Can I Write My Own Last Will & Testament?

by April Kohl
Although many states allow handwritten wills, a typed and signed will provides greater clarity.

Although many states allow handwritten wills, a typed and signed will provides greater clarity.

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At its most basic, a last will and testament is simply a document indicating what you want done with your property, any children or dependents you have, and your remains. Although many people choose to employ an attorney to draft, or at least advise on drafting, their will, this is not required by law. You are free to write your own last will and testament, but there can be problems in doing so.

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Considerations

When writing your will, it is important to consider who will act as executor. This is a position of great responsibility as the probate court will often appoint this person to distribute your assets according to your instructions. You should therefore appoint someone you trust to do the job with accuracy and also with fidelity.

Requirements

Each state has its own requirements regarding who can make a will and how it should be presented. Some states allow handwritten wills with signatures and witnesses, while others have allowed them even without a signature. The number of witnesses required also varies from state to state, as does the age at which a person can make a will.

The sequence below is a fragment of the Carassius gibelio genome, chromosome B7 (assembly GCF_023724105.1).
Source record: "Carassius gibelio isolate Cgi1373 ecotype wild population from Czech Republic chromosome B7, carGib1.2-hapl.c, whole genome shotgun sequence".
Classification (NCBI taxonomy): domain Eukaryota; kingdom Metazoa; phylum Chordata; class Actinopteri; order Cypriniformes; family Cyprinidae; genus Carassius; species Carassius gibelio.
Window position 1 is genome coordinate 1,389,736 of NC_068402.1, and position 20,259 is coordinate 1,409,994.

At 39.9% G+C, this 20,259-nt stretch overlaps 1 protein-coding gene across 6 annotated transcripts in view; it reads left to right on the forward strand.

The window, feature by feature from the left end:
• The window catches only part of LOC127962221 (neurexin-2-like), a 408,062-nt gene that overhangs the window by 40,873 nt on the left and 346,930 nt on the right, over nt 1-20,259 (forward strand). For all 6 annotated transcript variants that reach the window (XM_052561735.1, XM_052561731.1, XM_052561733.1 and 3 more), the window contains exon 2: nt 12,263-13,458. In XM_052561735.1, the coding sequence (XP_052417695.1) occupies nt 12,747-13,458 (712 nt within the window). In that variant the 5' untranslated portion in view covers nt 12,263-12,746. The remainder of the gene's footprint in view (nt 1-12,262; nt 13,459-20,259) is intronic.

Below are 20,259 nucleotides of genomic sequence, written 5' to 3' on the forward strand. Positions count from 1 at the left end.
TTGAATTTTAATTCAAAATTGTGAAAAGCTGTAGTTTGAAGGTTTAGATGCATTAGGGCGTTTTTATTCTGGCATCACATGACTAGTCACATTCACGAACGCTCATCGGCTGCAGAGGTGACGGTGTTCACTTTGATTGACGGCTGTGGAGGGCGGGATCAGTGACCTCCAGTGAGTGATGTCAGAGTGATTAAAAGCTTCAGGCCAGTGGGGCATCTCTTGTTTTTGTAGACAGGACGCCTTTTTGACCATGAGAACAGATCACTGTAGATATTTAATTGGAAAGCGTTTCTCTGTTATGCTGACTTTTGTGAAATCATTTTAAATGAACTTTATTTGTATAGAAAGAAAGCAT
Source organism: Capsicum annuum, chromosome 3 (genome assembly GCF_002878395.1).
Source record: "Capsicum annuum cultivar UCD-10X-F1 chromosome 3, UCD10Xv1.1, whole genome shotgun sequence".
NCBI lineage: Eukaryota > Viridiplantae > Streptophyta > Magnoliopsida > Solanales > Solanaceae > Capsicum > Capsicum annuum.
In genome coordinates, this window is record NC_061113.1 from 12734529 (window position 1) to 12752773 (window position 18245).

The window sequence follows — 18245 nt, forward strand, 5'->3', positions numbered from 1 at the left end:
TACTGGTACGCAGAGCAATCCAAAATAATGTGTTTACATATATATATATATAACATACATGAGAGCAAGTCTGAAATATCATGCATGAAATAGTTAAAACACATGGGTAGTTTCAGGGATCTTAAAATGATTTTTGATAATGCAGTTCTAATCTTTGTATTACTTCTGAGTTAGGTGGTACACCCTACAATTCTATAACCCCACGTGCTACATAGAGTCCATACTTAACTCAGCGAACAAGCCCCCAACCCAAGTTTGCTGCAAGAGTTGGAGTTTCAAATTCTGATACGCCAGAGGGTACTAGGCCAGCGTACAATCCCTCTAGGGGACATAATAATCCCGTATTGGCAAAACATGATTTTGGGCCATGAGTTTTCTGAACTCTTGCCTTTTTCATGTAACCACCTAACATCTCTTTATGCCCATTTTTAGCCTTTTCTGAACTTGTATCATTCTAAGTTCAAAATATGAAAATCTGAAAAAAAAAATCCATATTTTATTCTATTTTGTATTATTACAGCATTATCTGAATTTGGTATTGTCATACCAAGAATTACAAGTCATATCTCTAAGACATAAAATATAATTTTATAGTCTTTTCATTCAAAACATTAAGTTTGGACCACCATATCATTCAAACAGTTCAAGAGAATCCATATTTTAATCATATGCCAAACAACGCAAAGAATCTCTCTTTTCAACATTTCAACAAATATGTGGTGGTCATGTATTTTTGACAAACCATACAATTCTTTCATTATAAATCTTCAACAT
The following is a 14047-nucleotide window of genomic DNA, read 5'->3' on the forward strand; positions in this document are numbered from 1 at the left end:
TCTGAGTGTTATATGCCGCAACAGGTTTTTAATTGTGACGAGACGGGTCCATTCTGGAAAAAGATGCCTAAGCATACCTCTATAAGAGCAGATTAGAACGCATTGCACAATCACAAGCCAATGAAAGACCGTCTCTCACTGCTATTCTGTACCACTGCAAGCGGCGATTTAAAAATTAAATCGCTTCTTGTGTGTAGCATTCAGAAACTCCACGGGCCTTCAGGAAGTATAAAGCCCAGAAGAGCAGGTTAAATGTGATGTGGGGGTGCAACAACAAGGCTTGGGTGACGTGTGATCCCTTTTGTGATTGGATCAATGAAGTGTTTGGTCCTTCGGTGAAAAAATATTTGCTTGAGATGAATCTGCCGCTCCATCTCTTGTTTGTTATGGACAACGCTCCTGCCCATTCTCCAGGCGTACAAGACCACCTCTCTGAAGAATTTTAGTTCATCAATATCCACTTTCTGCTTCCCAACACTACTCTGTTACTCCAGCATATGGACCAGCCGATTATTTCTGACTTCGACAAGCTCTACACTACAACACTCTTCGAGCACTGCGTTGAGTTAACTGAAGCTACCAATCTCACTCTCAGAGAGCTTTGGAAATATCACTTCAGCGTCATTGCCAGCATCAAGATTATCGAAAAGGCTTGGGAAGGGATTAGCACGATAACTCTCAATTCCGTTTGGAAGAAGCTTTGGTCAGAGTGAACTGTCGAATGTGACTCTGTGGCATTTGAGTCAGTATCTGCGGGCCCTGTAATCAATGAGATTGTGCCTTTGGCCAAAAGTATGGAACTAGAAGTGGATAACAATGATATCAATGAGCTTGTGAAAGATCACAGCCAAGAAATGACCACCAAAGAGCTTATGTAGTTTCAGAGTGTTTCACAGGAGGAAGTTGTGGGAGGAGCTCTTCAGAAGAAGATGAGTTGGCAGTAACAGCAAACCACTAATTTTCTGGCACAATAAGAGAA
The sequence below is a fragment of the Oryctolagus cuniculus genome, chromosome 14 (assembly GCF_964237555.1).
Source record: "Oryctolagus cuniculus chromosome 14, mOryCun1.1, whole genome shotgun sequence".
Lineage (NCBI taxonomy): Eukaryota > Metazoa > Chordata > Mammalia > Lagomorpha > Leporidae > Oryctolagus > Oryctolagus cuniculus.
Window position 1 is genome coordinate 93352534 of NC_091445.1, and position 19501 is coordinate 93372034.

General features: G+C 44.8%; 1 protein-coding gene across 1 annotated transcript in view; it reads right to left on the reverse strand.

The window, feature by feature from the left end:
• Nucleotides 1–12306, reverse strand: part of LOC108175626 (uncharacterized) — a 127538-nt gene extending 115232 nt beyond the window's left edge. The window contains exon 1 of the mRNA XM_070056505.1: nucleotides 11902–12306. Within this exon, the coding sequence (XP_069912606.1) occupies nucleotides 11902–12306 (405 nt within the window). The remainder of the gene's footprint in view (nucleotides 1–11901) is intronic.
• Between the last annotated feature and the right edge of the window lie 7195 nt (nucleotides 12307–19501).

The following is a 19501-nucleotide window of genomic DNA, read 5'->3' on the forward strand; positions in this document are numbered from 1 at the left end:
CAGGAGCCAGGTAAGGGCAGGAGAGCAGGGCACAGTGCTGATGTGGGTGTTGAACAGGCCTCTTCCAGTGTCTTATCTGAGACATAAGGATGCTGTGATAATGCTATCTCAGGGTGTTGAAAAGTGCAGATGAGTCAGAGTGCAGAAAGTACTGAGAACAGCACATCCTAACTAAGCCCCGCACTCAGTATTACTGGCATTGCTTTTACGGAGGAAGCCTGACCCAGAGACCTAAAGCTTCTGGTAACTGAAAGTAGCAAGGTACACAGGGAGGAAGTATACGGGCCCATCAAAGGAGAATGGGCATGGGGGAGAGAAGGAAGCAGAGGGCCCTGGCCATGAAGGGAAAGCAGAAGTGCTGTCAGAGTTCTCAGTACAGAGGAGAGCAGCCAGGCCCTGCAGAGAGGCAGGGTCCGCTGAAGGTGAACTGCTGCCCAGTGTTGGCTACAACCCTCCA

Warning

Wills that do not fulfill all the requirements of the state you were resident in at the time the will was created run the risk of being declared invalid by the courts. Similarly, wills that attempt to dispose of assets not under the control of the deceased, and therefore not under the control of your estate after your death, may be ruled wholly or partially invalid.

Prevention

Because there are so many pitfalls when it comes time to write your own last will and testament, consulting an attorney in your state can be beneficial. However, if this is not possible or desirable, familiarizing yourself with state regulations and laws on wills will help you avoid any potential problems that could otherwise prevent your will from being accepted in probate court.